"I'm quite a determined character and when I set my mind to something, I give it 100 per cent," he says.
"And I can't recall questioning my capacity or my commitment to the job, even when we lost elections and were suffering in opinion polls and needed to build some credibility in the community."
Hodgman's wife Nicky says her husband has always "remained true to who he is, his values and his respect for others".
"He never forgot why he was there and who put him there, and from the first day to the last he gave 100 per cent to the job," she says.
"I think this was the key to his success because Tasmanians could trust and relate to him, even if they disagreed with him."
The remarkable personal popularity of Hodgman eventually propelled him to the premiership in 2014, after he and his colleagues had toiled in opposition for so long. That year, he led his party to a momentous victory, which was only the second time in the state's history that the Liberals had won a majority. And he did it again in 2018.
But in his early years heading up the opposition, Hodgman and his deputy Rockliff were dogged by criticism.
"People felt as though the balance wasn't quite right because people thought we were maybe too similar," Rockliff says.
"I remember ... I wore particular criticism as the deputy but [Hodgman] was very solidly supportive of me, even in those very difficult times."
When running the state, Hodgman's own leadership style was occasionally questioned. He was labelled the 'good news premier' in some quarters, due to a perception that he would front the cameras when he had something positive to announce but shirk them when tough decisions had to be made.
Hodgman, however, rebukes any suggestion he wasn't always present.
"It's absurd to suggest that I wasn't intimately involved in what were some often very difficult decisions, very testing circumstances, times when our community was suffering," he says.
"When there's a lot of confidence and optimism about our state, I always thought it was important to amplify that and to seize the sense of hope and to realise that we could be the very best."
There was a prevailing view among the former premier's political adversaries that he was prone to indecision, reluctant to make the big calls.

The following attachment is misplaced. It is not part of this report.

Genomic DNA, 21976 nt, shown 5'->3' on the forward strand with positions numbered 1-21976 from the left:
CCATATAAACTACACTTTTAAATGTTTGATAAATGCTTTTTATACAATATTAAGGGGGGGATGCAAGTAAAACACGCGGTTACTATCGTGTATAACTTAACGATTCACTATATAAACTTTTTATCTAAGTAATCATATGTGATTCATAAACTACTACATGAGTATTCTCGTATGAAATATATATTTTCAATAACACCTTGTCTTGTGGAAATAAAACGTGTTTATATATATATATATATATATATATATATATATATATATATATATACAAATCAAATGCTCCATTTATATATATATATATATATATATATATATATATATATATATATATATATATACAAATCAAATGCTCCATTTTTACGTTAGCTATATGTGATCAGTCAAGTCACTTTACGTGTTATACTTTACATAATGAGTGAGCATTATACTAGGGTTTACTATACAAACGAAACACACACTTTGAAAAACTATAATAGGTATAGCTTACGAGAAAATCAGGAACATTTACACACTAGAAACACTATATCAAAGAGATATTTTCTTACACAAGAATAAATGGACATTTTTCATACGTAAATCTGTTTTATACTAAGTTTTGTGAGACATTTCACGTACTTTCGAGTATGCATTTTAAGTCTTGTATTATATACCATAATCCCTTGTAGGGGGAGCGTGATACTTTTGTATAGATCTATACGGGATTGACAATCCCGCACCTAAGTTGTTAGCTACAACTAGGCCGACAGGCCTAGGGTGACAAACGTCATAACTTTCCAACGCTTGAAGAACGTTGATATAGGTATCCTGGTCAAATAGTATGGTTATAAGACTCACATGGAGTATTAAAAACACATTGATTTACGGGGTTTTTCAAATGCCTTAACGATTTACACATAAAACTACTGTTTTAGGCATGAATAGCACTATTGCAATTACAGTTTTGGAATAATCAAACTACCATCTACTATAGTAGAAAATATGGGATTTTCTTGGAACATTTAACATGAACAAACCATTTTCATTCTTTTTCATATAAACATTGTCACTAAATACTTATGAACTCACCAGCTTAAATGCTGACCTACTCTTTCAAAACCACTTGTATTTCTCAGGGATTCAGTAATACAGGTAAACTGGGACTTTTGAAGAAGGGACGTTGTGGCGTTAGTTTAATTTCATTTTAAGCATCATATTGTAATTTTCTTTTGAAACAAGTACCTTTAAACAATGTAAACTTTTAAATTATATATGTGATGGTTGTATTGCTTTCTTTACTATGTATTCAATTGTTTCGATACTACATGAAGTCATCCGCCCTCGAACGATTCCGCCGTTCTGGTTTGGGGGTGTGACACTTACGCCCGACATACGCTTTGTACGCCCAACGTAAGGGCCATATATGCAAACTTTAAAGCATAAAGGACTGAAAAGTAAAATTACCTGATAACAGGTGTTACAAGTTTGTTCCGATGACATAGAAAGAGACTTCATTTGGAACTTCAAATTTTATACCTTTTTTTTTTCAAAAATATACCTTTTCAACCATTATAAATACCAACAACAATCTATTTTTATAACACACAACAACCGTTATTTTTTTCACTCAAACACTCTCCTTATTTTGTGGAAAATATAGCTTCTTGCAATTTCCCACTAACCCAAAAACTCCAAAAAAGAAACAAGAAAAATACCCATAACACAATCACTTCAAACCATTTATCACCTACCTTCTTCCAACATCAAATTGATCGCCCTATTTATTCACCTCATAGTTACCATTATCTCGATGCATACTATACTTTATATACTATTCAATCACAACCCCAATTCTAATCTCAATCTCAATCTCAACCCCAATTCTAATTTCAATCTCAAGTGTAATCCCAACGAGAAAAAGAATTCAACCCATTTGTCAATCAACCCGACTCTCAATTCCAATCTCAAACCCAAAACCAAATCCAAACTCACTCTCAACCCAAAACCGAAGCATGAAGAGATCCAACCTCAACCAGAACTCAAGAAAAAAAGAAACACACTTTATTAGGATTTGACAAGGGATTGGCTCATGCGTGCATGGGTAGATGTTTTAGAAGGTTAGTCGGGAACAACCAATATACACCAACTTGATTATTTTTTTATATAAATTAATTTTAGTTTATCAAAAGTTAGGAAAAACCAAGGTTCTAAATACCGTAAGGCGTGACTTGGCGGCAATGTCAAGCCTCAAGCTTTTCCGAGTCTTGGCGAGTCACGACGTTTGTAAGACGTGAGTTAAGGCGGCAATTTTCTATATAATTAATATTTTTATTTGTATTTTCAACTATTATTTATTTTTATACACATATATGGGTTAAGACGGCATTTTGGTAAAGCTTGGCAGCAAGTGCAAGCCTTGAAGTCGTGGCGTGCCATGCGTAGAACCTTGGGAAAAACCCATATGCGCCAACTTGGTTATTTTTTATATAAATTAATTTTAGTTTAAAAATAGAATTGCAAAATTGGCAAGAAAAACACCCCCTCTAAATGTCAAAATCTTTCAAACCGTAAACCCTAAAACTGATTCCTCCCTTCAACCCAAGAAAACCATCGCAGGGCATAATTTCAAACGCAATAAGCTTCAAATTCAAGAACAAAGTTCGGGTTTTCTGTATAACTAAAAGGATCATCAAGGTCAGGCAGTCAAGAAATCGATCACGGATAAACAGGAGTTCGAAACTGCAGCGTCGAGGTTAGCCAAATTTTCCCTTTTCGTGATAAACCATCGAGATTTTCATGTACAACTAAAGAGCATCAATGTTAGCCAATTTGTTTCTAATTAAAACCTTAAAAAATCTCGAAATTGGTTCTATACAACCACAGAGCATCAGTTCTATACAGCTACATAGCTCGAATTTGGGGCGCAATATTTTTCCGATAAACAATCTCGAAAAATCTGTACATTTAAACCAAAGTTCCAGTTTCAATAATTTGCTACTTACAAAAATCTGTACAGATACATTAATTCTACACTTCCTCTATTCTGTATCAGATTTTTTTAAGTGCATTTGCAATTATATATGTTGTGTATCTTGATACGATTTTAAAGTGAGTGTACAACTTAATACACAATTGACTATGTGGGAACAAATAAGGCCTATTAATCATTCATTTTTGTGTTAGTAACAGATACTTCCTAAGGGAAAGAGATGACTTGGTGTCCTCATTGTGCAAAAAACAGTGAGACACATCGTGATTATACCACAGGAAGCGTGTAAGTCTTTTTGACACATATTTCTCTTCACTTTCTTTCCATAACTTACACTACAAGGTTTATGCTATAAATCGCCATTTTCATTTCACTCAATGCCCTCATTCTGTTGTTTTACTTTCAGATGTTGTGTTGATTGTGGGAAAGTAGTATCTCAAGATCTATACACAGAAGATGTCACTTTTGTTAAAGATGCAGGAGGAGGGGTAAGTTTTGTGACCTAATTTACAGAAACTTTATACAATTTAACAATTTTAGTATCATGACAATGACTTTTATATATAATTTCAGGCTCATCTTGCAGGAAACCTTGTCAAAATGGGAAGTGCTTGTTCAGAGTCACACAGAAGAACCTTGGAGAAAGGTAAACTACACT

Some of those people would place an asterisk next to his reign, believing that he benefited from improving national and global economic conditions, as well as initiatives set in motion by previous governments.
Lara Giddings, herself a former premier and erstwhile foe of Hodgman's, says that while Hodgman was "fortunate" to have come in to the job when he did, he still had had to confront the challenges that were part and parcel of the role.
"You still have to hold the helm, you still have to ride the waves that come towards you, regardless of good times or bad - and he did that as premier," Giddings says.
"I always got along very well with Will. He is a decent man, a kind man and, in that sense, a good man."
When Labor were resoundingly defeated in 2014, Giddings says she spoke to Hodgman about the burden in store for him.
"I said to him, 'Will, I've just offloaded a 20 kilogram backpack. You're now going to have to pick it up as premier and carry it'," she says. "And the one thing I haven't done, and I keep meaning to do, is to text him and just to say, 'How does it feel not to be carrying that 20 kilos anymore?'"
Following the 2018 election, the job of governing became more complicated for Hodgman.
Former Hobart mayor Sue Hickey, elected as a first-time Liberal member for Clark, pulled off a stunning coup on the first day of Parliament that year, with the support of Labor and the Greens.
I said to him, 'Will, I've just offloaded a 20 kilogram backpack. You're now going to have to pick it up as premier and carry it'.Lara Giddings, former premier
Hidding was the government's nomination for the role of Speaker of the House of Assembly, but the opposition parties, with the consent of Hickey, proffered the Clark MHA as an alternative candidate. And they had the numbers to get her over the line.
From that day on, Hickey was an unpredictable member of the government, having vowed to use her casting vote in accordance with her own personal convictions.
Labor made hay with the seeming instability, highlighting it at every opportunity.
But Hodgman avoids describing his last two years as premier as being unstable.
"They were difficult and challenging, and that comes with governing, particularly in a small Parliament," he says. "I was determined to deliver [on our majority], whatever anyone else might do, because that's what we were elected to do."
Among the achievements of which Hodgman is most proud are the growth in tourism he oversaw, his implementation of policies to combat family violence, the extension of additional schools to Year 12 and the state's economic rebirth.
Hodgman's time in self-isolation, necessitated by the coronavirus crisis, has allowed him to further reconnect with his family.
Nicky says she and her husband have been able to enjoy more walks on the beach with their dog Maisie, as if they were on a "second honeymoon".
"And the fact that he loves to cook while I don't has been fantastic, too - I have my own live-in Jamie Oliver cooking up a storm each night," she says.
However, in addition to his culinary creations, Hodgman now has increasing work on his plate, having just been appointed the inaugural chairman of the Australian Business Growth Fund, a $145,000 per annum job.
As for his three children, Will, James and Lily, he says there's no indication they'll seek to continue the family's political tradition by pursuing careers in public life themselves.
And so Hodgman's resignation may represent the end of a political dynasty.
But capping it off with six successful years as premier wouldn't be the worst way to call time.